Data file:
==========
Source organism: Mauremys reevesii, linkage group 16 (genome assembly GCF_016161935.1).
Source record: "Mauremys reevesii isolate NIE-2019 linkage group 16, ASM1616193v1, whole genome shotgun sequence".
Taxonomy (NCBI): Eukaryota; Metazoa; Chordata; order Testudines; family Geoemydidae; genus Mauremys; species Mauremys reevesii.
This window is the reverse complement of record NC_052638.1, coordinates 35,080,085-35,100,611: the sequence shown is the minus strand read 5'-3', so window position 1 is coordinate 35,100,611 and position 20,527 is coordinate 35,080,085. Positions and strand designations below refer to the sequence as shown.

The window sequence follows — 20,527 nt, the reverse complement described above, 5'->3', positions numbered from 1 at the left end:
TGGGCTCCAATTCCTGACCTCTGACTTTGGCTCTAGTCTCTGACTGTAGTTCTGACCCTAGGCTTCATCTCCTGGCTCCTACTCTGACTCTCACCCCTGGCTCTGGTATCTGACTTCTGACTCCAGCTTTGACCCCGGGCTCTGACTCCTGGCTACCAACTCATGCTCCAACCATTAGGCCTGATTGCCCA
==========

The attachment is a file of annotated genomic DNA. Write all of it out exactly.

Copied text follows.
Source organism: Mauremys reevesii, linkage group 16 (genome assembly GCF_016161935.1).
Source record: "Mauremys reevesii isolate NIE-2019 linkage group 16, ASM1616193v1, whole genome shotgun sequence".
Taxonomy (NCBI): Eukaryota; Metazoa; Chordata; order Testudines; family Geoemydidae; genus Mauremys; species Mauremys reevesii.
This window is the reverse complement of record NC_052638.1, coordinates 35,080,085-35,100,611: the sequence shown is the minus strand read 5'-3', so window position 1 is coordinate 35,100,611 and position 20,527 is coordinate 35,080,085. Positions and strand designations below refer to the sequence as shown.

The window sequence follows — 20,527 nt, the reverse complement described above, 5'->3', positions numbered from 1 at the left end:
TGGGCTCCAATTCCTGACCTCTGACTTTGGCTCTAGTCTCTGACTGTAGTTCTGACCCTAGGCTTCATCTCCTGGCTCCTACTCTGACTCTCACCCCTGGCTCTGGTATCTGACTTCTGACTCCAGCTTTGACCCCGGGCTCTGACTCCTGGCTACCAACTCATGCTCCAACCATTAGGCCTGATTGCCCA